Fort Mitchell (3)
Fort Mitchell (3) (1813-1837) - A U.S. Army post established in 1813 during the War of 1812 and the Creek Indian War by General John Floyd in present-day Russell County, Alabama. Named for David Bryde Mitchell, governor of Georgia. Abandoned in 1837 by the U.S. Army but reused during the U.S. Civil War by Confederate forces. Abandoned at the end of the war.
Fort Mitchell History
First established in Creek Indian country near the Chattahoochee River in 1813 by Georgia Militia troops. The fort was built amid Creek Indian unrest and in anticipation of the Creek Indian War in 1814. In 1817 the Creek Indian Agency was established at the site and the U.S. Government built an Indian trading post to supply food and supplies in return for furs.
In 1825, with unrest among the Creek Indian Tribes, Major Donahoe and elements of the 4th U.S. Infantry arrived at the now dilapidated Fort Mitchell and rebuilt it on the same site as the original. The new fort Mitchell was palisaded and had two blockhouses on opposing corners. The major difference between the 1813 fort and the 1825 fort was that the two blockhouses jutted further out from the main palisade and better covered the exterior of the palisade.
The Treaty of 1832 and the resulting Second Creek Indian War in 1836 caused the Creeks to cede their land to the U.S. Government and in 1837 they were removed to Indian Territory in present-day Oklahoma. The local Creeks were assembled at Fort Mitchell and removed on 2 Jul 1836 to Montgomery Alabama where they boarded boats to begin their journey to the Indian Territory (Oklahoma). Creek warriors were removed in chains with the women, children and elderly left to follow along behind. Soon after their departure, the fort was abandoned.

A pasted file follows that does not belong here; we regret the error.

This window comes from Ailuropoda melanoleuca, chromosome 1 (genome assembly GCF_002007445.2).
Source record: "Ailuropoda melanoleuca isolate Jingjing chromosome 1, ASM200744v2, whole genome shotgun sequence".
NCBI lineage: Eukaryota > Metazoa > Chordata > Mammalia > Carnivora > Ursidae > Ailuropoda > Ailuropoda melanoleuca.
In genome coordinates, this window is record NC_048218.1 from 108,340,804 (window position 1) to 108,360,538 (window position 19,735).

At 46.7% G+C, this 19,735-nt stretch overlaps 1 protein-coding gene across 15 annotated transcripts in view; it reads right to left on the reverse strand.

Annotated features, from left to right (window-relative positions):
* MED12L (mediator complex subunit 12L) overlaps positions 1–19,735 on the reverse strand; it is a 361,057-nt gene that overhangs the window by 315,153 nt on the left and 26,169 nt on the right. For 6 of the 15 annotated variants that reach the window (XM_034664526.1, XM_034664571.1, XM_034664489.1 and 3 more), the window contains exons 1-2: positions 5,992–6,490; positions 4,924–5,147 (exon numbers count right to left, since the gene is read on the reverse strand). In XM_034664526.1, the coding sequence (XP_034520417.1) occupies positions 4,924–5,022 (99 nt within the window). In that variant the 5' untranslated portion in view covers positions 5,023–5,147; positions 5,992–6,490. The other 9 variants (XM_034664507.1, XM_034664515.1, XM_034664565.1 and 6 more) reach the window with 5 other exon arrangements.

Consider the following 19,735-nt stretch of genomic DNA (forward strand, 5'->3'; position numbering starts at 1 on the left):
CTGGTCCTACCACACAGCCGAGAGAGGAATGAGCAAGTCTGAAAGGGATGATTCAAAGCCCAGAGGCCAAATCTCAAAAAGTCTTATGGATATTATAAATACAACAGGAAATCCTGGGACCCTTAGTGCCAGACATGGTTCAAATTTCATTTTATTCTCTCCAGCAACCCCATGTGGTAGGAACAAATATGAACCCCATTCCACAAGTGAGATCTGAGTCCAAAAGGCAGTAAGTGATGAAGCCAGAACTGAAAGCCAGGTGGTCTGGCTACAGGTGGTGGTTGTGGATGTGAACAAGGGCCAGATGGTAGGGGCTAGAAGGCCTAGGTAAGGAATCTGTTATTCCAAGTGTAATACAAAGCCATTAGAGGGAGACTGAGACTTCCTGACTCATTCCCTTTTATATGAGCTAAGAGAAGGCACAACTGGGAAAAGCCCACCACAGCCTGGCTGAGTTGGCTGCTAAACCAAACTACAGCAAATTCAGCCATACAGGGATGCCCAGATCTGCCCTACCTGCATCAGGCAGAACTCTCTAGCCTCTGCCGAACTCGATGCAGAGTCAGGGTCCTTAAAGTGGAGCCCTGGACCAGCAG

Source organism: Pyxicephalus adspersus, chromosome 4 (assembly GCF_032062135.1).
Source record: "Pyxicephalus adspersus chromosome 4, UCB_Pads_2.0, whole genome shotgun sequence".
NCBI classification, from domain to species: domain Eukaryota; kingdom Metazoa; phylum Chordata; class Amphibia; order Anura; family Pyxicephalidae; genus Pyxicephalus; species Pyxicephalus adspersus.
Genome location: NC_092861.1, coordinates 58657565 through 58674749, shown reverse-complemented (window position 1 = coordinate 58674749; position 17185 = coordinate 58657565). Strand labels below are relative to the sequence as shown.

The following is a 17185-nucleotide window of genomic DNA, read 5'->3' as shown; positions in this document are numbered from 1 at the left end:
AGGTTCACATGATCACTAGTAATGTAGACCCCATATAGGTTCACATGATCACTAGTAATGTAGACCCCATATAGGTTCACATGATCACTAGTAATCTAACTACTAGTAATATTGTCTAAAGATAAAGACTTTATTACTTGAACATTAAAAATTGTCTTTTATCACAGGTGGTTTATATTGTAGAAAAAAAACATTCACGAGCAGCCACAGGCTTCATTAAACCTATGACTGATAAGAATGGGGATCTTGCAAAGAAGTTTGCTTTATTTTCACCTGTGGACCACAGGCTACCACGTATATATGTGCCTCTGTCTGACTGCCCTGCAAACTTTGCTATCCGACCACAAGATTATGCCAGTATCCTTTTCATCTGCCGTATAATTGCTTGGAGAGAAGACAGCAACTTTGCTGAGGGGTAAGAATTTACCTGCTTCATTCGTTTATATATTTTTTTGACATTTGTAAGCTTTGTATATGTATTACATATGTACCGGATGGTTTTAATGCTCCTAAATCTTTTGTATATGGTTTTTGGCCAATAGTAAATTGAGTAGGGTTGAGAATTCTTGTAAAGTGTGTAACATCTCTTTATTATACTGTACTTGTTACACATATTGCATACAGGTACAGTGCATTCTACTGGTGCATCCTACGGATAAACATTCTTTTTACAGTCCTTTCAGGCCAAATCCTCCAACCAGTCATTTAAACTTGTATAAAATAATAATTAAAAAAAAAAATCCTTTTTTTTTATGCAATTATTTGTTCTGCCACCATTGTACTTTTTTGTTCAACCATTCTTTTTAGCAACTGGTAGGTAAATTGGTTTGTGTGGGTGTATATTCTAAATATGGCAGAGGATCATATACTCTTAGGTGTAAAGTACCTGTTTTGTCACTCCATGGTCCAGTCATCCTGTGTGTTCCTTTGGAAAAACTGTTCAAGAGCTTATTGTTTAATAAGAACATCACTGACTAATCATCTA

U.S. Civil War (1861-1865)
During the U.S. Civil War Fort Mitchell was used to recruit and organize Confederate units from Alabama. Confederate General James Cantey organized the "Cantey Rifles" at the fort in August 1861. Some eleven companies were raised from the surrounding counties for what would become the 15th Alabama Volunteer Regiment. Over 900 volunteers were raised for the 15th Alabama which ended up fighting in East Tennessee and Virginia.
Must See! A great example of the Creek wars and removal era forts. There are very few reconstructions of these forts and this one is in great shape. The site now includes a reconstruction of the 1813 fort and the 1817 Indian trading post. A visitor center is located at the entrance to the site in Russell County, Alabama. The turn into the site is a bit obscure and easy to miss on the first try. Turn in where a low stone wall has a Fort Mitchell Park sign.
Make sure to tour the Creek Trail of Tears Memorial and ball field area on the hill above the visitor center. Lots of insights into Creek life.
Visited: 17 Apr 2016